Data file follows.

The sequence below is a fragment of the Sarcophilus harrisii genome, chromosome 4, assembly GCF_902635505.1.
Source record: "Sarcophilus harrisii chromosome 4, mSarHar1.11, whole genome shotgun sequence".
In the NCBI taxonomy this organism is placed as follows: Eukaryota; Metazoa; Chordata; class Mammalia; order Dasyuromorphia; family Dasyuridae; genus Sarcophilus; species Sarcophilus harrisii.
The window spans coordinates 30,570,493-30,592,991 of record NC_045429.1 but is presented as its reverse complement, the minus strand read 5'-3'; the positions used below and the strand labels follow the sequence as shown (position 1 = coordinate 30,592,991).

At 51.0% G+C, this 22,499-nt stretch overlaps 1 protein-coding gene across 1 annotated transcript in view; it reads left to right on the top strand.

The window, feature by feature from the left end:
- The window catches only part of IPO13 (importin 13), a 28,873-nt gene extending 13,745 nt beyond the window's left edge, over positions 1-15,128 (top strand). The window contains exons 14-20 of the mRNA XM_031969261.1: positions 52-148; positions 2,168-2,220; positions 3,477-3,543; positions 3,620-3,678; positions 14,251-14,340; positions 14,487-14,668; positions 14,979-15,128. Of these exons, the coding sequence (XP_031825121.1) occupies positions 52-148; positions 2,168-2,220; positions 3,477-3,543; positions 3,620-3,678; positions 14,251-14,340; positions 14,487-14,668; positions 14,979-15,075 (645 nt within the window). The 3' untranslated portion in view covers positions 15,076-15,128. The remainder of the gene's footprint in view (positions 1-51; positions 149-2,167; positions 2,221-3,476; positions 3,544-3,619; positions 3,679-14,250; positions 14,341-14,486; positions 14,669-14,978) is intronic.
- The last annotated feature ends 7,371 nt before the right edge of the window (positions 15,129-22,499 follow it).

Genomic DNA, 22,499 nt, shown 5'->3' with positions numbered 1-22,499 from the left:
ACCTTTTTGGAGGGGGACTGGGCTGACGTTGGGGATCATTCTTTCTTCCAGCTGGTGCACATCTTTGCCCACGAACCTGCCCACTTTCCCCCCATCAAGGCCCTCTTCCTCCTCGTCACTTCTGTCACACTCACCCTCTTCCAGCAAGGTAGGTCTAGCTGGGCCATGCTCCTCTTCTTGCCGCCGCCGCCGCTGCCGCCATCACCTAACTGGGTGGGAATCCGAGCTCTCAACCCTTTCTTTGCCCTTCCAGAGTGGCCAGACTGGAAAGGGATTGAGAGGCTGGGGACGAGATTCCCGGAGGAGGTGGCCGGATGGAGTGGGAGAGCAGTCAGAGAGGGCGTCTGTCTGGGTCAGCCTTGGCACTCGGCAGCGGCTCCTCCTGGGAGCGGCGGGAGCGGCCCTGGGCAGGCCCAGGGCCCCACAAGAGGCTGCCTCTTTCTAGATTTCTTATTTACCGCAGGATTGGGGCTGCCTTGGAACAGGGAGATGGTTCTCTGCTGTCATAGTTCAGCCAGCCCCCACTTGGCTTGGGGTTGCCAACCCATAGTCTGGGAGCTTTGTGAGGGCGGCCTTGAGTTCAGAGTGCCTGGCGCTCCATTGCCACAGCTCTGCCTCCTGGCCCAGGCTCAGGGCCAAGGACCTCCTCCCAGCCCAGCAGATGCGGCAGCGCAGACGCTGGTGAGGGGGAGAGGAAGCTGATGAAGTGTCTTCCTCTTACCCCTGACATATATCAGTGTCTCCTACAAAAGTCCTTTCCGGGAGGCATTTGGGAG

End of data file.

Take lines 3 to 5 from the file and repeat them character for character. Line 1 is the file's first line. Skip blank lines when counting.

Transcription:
In the NCBI taxonomy this organism is placed as follows: Eukaryota; Metazoa; Chordata; class Mammalia; order Dasyuromorphia; family Dasyuridae; genus Sarcophilus; species Sarcophilus harrisii.
The window spans coordinates 30,570,493-30,592,991 of record NC_045429.1 but is presented as its reverse complement, the minus strand read 5'-3'; the positions used below and the strand labels follow the sequence as shown (position 1 = coordinate 30,592,991).

At 51.0% G+C, this 22,499-nt stretch overlaps 1 protein-coding gene across 1 annotated transcript in view; it reads left to right on the top strand.